Working toward company success is a complex and ever-changing process. Without proper motivation to help organizational growth, employees will become complacent and their behavior stagnant. Staff will solely be interested in coming to work, getting their checks and leaving on time – no more, but potentially less.
Naturally, we want staff to realize the importance of a successful business and display behaviors that further this goal; however, it’s unrealistic to expect workers to adhere to these practices without guidance or motivation. This is why it’s important to properly outline, direct and reward such actions accordingly.
Needs vary from one organization to another, which is why incentives should focus on behaviors that directly affect the company’s stated goals and changing needs.
First, ensure that the business’ mission, vision and values are clearly written and accessible. Many businesses – especially large ones – do this, and for good reason. When employees number in the hundreds or thousands across different branches, locations and departments, keeping them all focused is difficult. In this situation, consistent guidelines are invaluable.
Like any rules or requirements, it’s management’s responsibility to keep things on track. Regular group meetings and one-on-one coaching sessions allow senior staff to remind workers about the organizational goals, steer them in the right direction or congratulate individuals who display helpful behaviors.
Incentivizing Important Behaviors
According to the Incentive Research Foundation (IRF), “…incentive programs can boost performance by anywhere from 25 to 44 percent, but only if conducted in ways that address all issues related to performance and human motivation.” In other words, the incentives need to be all-inclusive; however, they must also be attached to specific achievements or practices that support the business’ current needs and overall objectives. Considering how these can vary, there are many potential approaches.
Knowing your employees is the first step. Some workers are new to the organization. Consequently, they can’t be expected to proactively generate well-informed ideas or take on important and complex duties, let alone excel at them.
Tenured staff, on the other hand, are more likely to understand the company’s needs (and probably lived through many organizational goal changes). Their depth of familiarity makes them a fountain of potential ideas for ways to improve or create approaches for assignments that support the mission, vision and values.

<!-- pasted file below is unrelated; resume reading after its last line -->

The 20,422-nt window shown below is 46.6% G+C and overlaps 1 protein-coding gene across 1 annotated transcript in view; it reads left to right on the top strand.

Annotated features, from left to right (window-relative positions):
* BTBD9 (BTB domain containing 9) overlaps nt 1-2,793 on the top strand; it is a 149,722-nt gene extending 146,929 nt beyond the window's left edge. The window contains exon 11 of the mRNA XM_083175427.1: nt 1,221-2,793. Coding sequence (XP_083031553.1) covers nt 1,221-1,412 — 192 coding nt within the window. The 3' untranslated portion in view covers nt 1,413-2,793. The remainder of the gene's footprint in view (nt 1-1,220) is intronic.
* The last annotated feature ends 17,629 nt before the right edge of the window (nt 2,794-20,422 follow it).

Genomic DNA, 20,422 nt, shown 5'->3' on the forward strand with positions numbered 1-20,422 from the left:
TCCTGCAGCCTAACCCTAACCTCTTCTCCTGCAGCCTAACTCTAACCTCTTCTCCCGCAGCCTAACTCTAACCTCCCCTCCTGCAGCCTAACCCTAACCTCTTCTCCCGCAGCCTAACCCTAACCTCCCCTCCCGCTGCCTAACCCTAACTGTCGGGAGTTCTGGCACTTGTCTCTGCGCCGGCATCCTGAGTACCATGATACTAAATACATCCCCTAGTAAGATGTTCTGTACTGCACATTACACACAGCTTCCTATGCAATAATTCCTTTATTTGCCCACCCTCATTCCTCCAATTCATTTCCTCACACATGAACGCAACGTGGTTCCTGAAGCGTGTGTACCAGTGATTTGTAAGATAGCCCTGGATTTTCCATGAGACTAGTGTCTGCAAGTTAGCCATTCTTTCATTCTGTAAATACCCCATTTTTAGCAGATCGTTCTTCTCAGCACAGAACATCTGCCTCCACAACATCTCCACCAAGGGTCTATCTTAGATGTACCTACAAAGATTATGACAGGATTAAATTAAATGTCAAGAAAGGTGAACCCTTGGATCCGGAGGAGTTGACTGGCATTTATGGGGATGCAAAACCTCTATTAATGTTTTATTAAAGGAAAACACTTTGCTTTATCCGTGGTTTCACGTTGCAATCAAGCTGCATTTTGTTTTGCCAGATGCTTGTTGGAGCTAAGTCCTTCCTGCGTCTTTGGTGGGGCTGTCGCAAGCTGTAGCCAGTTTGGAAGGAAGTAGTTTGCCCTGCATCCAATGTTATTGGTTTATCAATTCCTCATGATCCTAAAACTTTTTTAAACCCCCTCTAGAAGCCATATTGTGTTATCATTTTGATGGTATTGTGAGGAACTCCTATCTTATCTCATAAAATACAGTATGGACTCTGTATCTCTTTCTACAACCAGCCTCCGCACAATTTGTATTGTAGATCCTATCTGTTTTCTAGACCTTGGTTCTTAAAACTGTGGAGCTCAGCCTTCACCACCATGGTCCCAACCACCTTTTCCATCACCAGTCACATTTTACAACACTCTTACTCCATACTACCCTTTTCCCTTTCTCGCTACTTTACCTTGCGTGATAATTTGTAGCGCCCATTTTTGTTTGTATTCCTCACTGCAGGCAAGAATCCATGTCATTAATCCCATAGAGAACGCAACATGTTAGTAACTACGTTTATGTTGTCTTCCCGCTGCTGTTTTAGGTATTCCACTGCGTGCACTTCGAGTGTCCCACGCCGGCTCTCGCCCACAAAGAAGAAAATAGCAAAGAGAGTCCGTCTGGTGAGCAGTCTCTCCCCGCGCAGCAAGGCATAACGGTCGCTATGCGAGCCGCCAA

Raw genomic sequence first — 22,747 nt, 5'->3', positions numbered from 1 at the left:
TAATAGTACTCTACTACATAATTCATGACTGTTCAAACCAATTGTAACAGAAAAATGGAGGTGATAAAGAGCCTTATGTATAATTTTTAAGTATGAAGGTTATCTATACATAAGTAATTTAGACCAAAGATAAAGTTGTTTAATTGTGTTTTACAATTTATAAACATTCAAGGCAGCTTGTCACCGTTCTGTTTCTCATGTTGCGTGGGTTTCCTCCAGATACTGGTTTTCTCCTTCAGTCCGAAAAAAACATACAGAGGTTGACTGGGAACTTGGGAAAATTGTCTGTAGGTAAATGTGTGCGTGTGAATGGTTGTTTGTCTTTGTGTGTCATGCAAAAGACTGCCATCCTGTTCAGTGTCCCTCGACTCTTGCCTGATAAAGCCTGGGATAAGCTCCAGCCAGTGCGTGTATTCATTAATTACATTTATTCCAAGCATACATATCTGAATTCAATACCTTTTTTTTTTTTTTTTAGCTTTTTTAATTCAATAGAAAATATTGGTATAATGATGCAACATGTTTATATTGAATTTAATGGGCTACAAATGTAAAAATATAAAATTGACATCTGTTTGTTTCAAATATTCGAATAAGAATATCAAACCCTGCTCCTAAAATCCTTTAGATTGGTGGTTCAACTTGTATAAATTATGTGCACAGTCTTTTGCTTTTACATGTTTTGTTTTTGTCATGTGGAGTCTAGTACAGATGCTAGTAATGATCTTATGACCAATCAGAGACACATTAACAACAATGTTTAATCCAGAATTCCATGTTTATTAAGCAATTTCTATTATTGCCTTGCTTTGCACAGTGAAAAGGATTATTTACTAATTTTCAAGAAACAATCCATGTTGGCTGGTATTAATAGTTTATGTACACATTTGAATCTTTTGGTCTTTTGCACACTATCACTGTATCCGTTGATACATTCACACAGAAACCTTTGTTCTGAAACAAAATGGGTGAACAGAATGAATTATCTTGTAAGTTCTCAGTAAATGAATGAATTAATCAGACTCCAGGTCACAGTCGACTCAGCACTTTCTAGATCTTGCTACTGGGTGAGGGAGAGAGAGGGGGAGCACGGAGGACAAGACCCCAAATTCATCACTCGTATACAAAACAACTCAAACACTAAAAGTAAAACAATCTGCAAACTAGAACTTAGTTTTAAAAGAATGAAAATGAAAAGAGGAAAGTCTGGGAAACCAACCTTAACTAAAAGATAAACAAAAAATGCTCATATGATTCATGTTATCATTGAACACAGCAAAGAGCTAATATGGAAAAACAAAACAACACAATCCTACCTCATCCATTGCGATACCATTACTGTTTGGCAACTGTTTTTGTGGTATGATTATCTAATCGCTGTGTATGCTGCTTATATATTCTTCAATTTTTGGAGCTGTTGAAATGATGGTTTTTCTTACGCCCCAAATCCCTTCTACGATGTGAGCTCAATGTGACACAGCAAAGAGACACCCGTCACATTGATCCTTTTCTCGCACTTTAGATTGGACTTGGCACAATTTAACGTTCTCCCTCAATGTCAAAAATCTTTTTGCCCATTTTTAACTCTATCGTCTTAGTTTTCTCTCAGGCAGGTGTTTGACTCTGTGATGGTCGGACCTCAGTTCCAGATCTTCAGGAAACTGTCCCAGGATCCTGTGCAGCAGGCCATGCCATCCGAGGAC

Keeping things interesting is a great incentive; best of all, this can be relegated to specific things that the business requires to achieve its current and long-term goals. Giving people a variety of duties within that sphere of influence is a great defense against boredom and turnover. Having variety improves performance, since there’s always something new to do or master; however, give these selected employees a chance to try new duties or roles before flat-out placing them there. This ensures that the candidates are comfortable with moving forward. This will encourage, rather than force, behavioral changes that benefit the company – all without spending a dime on prizes.
Supporting top performers is essential for retention, but it also helps with selecting those who make decisions or succeed in areas that are specific to organizational objectives. In other words, you need to define “top performer.” Typically, such people demonstrate an aptitude for certain important roles, such as sales or customer relations, which help advance profits and gain new clients, for instance. The same applies for those who propose changes to policies or practices that ultimately improve company performance in terms of efficiency, morale and workplace quality, to name a few.
People like these are critical, as is retaining their talent. While regular incentives such as vacations, prizes or time off are always good, giving top performers a sense of upward mobility is even more effective. Opportunities for advancement or increasing responsibility with the aim of advancement makes those deserving staff a sense that they’re appreciated and, more importantly, have a future with the organization.
Determining cause and effect when it comes to employee contributions is a good way to separate good staff from goods staff who actually impact specific business goals. For example, an employee with an excellent attendance record deserves recognition; however, this doesn’t affect the big picture. On the other hand, a worker who brings innovative ideas to the table that help attract new clients or improve existing products should be incentivized accordingly.
Creating effective incentives is complicated enough, but associating those rewards with specific, relevant behaviors is a challenge within a challenge. While there are plenty of potential approaches, the key is to support contributions from employees who demonstrate knowledge, dedication and flexibility as they relate to the business’ long and short-term goals.